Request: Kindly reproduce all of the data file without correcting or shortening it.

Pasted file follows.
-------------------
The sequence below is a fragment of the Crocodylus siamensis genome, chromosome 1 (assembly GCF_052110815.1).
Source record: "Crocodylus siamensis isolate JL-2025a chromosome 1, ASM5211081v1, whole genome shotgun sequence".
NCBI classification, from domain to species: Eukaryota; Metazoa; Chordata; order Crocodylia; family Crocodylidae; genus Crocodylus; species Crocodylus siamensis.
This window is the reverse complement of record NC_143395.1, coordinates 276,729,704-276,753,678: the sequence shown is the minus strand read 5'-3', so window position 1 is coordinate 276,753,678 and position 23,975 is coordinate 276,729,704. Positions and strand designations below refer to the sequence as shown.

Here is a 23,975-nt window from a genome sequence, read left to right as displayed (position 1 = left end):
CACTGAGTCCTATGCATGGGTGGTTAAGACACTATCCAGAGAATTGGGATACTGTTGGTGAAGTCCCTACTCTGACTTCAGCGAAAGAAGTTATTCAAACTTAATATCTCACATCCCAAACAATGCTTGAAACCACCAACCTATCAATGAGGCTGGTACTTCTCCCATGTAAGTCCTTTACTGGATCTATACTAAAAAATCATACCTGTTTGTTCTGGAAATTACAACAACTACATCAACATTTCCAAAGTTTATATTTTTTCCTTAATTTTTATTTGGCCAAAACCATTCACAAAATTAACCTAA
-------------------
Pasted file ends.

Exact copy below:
The sequence below is a fragment of the Crocodylus siamensis genome, chromosome 1 (assembly GCF_052110815.1).
Source record: "Crocodylus siamensis isolate JL-2025a chromosome 1, ASM5211081v1, whole genome shotgun sequence".
NCBI classification, from domain to species: Eukaryota; Metazoa; Chordata; order Crocodylia; family Crocodylidae; genus Crocodylus; species Crocodylus siamensis.
This window is the reverse complement of record NC_143395.1, coordinates 276,729,704-276,753,678: the sequence shown is the minus strand read 5'-3', so window position 1 is coordinate 276,753,678 and position 23,975 is coordinate 276,729,704. Positions and strand designations below refer to the sequence as shown.

Here is a 23,975-nt window from a genome sequence, read left to right as displayed (position 1 = left end):
CACTGAGTCCTATGCATGGGTGGTTAAGACACTATCCAGAGAATTGGGATACTGTTGGTGAAGTCCCTACTCTGACTTCAGCGAAAGAAGTTATTCAAACTTAATATCTCACATCCCAAACAATGCTTGAAACCACCAACCTATCAATGAGGCTGGTACTTCTCCCATGTAAGTCCTTTACTGGATCTATACTAAAAAATCATACCTGTTTGTTCTGGAAATTACAACAACTACATCAACATTTCCAAAGTTTATATTTTTTCCTTAATTTTTATTTGGCCAAAACCATTCACAAAATTAACCTAA